This article is available to subscribers. Subscribe now. Already have an account? Sign in

Original ArticleFree Preview

Fazirsiran for Liver Disease Associated with Alpha1-Antitrypsin Deficiency

List of authors.
  • Pavel Strnad, M.D.,
  • Mattias Mandorfer, M.D., Ph.D.,
  • Gourab Choudhury, M.D.,
  • William Griffiths, M.D.,
  • Christian Trautwein, M.D.,
  • Rohit Loomba, M.D.,
  • Thomas Schluep, Sc.D.,
  • Ting Chang, Ph.D.,
  • Min Yi, Ph.D.,
  • Bruce D. Given, M.D.,
  • James C. Hamilton, M.D.,
  • Javier San Martin, M.D.,
  • and Jeffery H. Teckman, M.D.

Abstract

Background

Alpha1-antitrypsin (AAT) deficiency results from carriage of a homozygous SERPINA1 “Z” mutation (proteinase inhibitor [PI] ZZ). The Z allele produces a mutant AAT protein called Z-AAT, which accumulates in hepatocytes and can lead to progressive liver disease and fibrosis. This open-label, phase 2 trial investigated the safety and efficacy of fazirsiran, an RNA interference therapeutic, in patients with liver disease associated with AAT deficiency.

Methods

Download a PDF of the Research Summary.

We assigned adults with the PI ZZ genotype and liver fibrosis to receive fazirsiran at a dose of 200 mg (cohorts 1 [4 patients] and 2 [8 patients]) or 100 mg (cohort 1b [4 patients]) subcutaneously on day 1 and week 4 and then every 12 weeks. The primary end point was the change from baseline to week 24 (cohorts 1 and 1b) or week 48 (cohort 2) in liver Z-AAT concentrations, which were measured by means of liquid chromatography–mass spectrometry.

Results

All the patients had reduced accumulation of Z-AAT in the liver (median reduction, 83% at week 24 or 48). The nadir in serum was a reduction of approximately 90%, and treatment was also associated with a reduction in histologic globule burden (from a mean score of 7.4 [scores range from 0 to 9, with higher scores indicating a greater globule burden] at baseline to 2.3 at week 24 or 48). All cohorts had reductions in liver enzyme concentrations. Fibrosis regression was observed in 7 of 15 patients and fibrosis progression in 2 of 15 patients after 24 or 48 weeks. There were no adverse events leading to trial or drug discontinuation. Four serious adverse events (viral myocarditis, diverticulitis, dyspnea, and vestibular neuronitis) resolved.

Conclusions

In this small trial, fazirsiran was associated with a strong reduction of Z-AAT concentrations in the serum and liver and concurrent improvements in liver enzyme concentrations. (Funded by Arrowhead Pharmaceuticals; AROAAT-2002 ClinicalTrials.gov number, NCT03946449.)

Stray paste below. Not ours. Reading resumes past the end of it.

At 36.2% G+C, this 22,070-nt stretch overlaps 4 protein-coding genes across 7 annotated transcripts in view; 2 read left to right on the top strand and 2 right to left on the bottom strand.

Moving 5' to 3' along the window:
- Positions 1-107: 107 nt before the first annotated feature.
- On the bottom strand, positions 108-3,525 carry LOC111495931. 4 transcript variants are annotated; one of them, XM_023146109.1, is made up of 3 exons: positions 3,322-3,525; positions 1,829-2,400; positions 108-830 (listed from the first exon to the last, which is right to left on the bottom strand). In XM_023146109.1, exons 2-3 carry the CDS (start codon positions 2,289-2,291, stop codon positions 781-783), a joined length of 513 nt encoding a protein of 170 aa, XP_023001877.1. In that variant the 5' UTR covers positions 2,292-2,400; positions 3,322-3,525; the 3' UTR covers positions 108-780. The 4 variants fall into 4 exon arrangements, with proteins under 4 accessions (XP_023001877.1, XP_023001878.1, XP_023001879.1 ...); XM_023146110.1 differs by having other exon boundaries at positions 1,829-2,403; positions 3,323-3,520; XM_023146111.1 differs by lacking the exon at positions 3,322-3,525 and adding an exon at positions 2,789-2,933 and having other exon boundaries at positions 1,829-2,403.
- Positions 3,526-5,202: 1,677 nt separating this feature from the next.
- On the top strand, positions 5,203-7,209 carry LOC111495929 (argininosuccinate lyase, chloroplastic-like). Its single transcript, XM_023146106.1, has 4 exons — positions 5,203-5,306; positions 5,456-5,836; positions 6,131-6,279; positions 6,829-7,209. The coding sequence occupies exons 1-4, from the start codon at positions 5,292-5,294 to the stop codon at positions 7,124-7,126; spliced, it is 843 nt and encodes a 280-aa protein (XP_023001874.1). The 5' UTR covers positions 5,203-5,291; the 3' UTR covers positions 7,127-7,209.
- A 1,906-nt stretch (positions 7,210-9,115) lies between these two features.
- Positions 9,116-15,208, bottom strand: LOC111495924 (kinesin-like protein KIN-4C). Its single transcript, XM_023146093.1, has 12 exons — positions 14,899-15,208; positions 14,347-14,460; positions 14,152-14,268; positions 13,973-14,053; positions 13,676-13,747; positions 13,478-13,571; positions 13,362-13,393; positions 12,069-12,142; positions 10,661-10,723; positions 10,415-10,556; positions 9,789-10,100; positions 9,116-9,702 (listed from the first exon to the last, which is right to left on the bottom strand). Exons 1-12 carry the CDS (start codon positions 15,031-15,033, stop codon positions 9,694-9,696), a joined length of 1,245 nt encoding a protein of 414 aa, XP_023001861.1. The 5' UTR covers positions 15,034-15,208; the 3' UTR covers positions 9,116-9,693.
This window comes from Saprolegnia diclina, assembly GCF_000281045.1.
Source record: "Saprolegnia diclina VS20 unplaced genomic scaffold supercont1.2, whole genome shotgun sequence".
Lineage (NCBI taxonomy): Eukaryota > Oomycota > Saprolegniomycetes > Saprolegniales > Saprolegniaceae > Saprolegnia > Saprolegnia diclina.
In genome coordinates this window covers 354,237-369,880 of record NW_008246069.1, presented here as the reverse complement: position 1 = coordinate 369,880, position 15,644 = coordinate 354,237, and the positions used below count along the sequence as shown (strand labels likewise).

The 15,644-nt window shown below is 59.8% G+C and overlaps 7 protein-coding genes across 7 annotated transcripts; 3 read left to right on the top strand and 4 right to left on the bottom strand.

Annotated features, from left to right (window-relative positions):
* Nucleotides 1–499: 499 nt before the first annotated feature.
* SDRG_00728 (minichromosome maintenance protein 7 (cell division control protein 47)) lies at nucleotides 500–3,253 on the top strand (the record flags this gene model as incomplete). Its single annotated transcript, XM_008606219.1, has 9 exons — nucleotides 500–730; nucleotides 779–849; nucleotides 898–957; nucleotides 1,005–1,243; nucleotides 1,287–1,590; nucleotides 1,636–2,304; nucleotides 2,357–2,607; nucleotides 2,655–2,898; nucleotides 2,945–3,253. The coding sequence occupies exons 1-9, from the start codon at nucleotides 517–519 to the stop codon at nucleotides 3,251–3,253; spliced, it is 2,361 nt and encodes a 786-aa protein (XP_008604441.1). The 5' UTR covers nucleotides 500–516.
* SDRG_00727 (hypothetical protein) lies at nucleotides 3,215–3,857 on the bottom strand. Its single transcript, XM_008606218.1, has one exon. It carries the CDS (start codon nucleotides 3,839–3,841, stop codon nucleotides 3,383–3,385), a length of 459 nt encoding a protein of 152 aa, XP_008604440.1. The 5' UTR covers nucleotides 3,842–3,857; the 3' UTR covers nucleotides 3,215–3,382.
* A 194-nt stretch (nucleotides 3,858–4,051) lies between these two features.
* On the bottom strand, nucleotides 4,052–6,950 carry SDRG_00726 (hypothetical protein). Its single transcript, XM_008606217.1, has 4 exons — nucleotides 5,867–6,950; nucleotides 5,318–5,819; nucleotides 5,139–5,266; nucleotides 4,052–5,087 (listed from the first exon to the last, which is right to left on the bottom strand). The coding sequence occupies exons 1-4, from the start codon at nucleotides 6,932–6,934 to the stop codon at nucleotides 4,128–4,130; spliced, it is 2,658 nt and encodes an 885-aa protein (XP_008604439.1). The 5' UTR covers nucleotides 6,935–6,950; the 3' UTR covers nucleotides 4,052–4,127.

Digital Object ThumbnailQUICK TAKE VIDEO SUMMARY
Fazirsiran for Alpha1-Antitrypsin Deficiency
 02:09

Continue reading this article

Select an option below:

Create your account to get 2 free subscriber-only articles each month.

Get Free Access Now Subscribe For Full Access

Already have an account?

Sign In

Print subscriber?

Activate your online access.

Funding and Disclosures

Supported by Arrowhead Pharmaceuticals. Dr. Strnad is supported by the German Research Foundation (DFG) (grant STR1095/6-1) and by the DFG consortium CRC/SFB 1382 “Gut–liver axis” (ID 403224013).

Disclosure forms provided by the authors are available with the full text of this article at NEJM.org.

This article was published on June 25, 2022, at NEJM.org.

A data sharing statement provided by the authors is available with the full text of this article at NEJM.org.

We thank the trial participants, pathologists (R. Saxena, D. Carpenter, and X. Liu), trial site staff, and Arrowhead Pharmaceuticals staff for their support of this trial; D. Christianson for support in the clinical program, including development of the semiquantitative histologic assessments used in this trial; and Hicham Naimy from Takeda and Esmie Lynn Wescott from Oxford PharmaGenesis for editorial assistance with an earlier version of the manuscript.

Author Affiliations

From the Department of Internal Medicine III, University Hospital, RWTH (Rheinisch–Westfälische Technische Hochschule) Aachen, Health Care Provider of the European Reference Network on Rare Liver Disorders (ERN RARE-LIVER), Aachen, Germany (P.S., C.T.); the Division of Gastroenterology and Hepatology, Department of Internal Medicine III, Medical University of Vienna, ERN RARE-LIVER, Vienna (M.M.); the Department of Respiratory Medicine, Royal Infirmary of Edinburgh University Hospital, University of Edinburgh, Edinburgh (G.C.), and the Department of Hepatology, Addenbrooke’s Hospital, Cambridge University Hospitals NHS Foundation Trust, Cambridge (W.G.) — both in the United Kingdom; the Division of Gastroenterology, University of California San Diego School of Medicine, La Jolla (R.L.), and Arrowhead Pharmaceuticals, Pasadena (T.S., T.C., M.Y., B.D.G., J.C.H., J.S.M.) — both in California; and the Departments of Pediatrics and Biochemistry and Molecular Biology, Saint Louis University School of Medicine, St. Louis (J.H.T.).

Dr. Strnad can be contacted at or at the Department of Internal Medicine III, University Hospital, RWTH (Rheinisch–Westfälische Technische Hochschule) Aachen, Pauwelsstr. 30, 52074 Aachen, Germany.

Print Subscriber? Activate your online access.